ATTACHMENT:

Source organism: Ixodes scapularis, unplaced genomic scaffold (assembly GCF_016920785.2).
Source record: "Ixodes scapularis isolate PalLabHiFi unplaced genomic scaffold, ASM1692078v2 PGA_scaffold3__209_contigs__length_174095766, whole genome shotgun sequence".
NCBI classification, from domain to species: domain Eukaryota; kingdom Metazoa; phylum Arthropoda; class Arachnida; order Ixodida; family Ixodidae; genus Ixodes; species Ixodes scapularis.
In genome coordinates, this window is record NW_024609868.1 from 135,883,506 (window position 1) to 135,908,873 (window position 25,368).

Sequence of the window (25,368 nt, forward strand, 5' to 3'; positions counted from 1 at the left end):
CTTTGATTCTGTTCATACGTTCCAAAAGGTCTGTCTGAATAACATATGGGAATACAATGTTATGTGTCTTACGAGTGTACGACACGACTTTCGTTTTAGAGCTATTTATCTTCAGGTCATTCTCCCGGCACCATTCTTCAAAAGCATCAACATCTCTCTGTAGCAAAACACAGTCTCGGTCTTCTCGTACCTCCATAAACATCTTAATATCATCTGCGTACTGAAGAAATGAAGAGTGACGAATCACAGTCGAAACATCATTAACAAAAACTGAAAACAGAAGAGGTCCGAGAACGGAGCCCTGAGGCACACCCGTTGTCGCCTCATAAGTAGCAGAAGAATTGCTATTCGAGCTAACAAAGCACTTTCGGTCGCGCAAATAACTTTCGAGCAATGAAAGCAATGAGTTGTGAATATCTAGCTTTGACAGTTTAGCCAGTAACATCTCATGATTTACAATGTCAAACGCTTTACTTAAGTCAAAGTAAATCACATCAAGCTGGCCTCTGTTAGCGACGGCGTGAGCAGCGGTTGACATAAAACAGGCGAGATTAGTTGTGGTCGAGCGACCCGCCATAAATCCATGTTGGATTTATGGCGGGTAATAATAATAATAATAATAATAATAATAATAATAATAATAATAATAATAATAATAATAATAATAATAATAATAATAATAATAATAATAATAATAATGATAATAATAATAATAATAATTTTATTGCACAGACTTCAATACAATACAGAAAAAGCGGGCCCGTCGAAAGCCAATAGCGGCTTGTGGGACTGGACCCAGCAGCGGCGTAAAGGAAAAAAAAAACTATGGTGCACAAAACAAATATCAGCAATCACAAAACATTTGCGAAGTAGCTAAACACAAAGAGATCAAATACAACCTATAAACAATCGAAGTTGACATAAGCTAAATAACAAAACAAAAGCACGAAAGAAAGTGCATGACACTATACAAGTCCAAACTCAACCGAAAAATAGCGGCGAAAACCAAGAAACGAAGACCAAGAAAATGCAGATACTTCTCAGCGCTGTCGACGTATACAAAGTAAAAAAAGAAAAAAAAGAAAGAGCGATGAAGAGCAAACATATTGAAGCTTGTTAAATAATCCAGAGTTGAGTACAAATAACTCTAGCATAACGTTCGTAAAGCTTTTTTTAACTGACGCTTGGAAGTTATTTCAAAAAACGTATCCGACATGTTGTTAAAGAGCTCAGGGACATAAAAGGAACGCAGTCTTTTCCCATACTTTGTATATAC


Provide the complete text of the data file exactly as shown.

Source organism: Ixodes scapularis, unplaced genomic scaffold (assembly GCF_016920785.2).
Source record: "Ixodes scapularis isolate PalLabHiFi unplaced genomic scaffold, ASM1692078v2 PGA_scaffold3__209_contigs__length_174095766, whole genome shotgun sequence".
NCBI classification, from domain to species: domain Eukaryota; kingdom Metazoa; phylum Arthropoda; class Arachnida; order Ixodida; family Ixodidae; genus Ixodes; species Ixodes scapularis.
In genome coordinates, this window is record NW_024609868.1 from 135,883,506 (window position 1) to 135,908,873 (window position 25,368).

Sequence of the window (25,368 nt, forward strand, 5' to 3'; positions counted from 1 at the left end):
CTTTGATTCTGTTCATACGTTCCAAAAGGTCTGTCTGAATAACATATGGGAATACAATGTTATGTGTCTTACGAGTGTACGACACGACTTTCGTTTTAGAGCTATTTATCTTCAGGTCATTCTCCCGGCACCATTCTTCAAAAGCATCAACATCTCTCTGTAGCAAAACACAGTCTCGGTCTTCTCGTACCTCCATAAACATCTTAATATCATCTGCGTACTGAAGAAATGAAGAGTGACGAATCACAGTCGAAACATCATTAACAAAAACTGAAAACAGAAGAGGTCCGAGAACGGAGCCCTGAGGCACACCCGTTGTCGCCTCATAAGTAGCAGAAGAATTGCTATTCGAGCTAACAAAGCACTTTCGGTCGCGCAAATAACTTTCGAGCAATGAAAGCAATGAGTTGTGAATATCTAGCTTTGACAGTTTAGCCAGTAACATCTCATGATTTACAATGTCAAACGCTTTACTTAAGTCAAAGTAAATCACATCAAGCTGGCCTCTGTTAGCGACGGCGTGAGCAGCGGTTGACATAAAACAGGCGAGATTAGTTGTGGTCGAGCGACCCGCCATAAATCCATGTTGGATTTATGGCGGGTAATAATAATAATAATAATAATAATAATAATAATAATAATAATAATAATAATAATAATAATAATAATAATAATAATAATAATAATAATAATAATAATGATAATAATAATAATAATAATTTTATTGCACAGACTTCAATACAATACAGAAAAAGCGGGCCCGTCGAAAGCCAATAGCGGCTTGTGGGACTGGACCCAGCAGCGGCGTAAAGGAAAAAAAAAACTATGGTGCACAAAACAAATATCAGCAATCACAAAACATTTGCGAAGTAGCTAAACACAAAGAGATCAAATACAACCTATAAACAATCGAAGTTGACATAAGCTAAATAACAAAACAAAAGCACGAAAGAAAGTGCATGACACTATACAAGTCCAAACTCAACCGAAAAATAGCGGCGAAAACCAAGAAACGAAGACCAAGAAAATGCAGATACTTCTCAGCGCTGTCGACGTATACAAAGTAAAAAAAGAAAAAAAAGAAAGAGCGATGAAGAGCAAACATATTGAAGCTTGTTAAATAATCCAGAGTTGAGTACAAATAACTCTAGCATAACGTTCGTAAAGCTTTTTTTAACTGACGCTTGGAAGTTATTTCAAAAAACGTATCCGACATGTTGTTAAAGAGCTCAGGGACATAAAAGGAACGCAGTCTTTTCCCATACTTTGTATATAC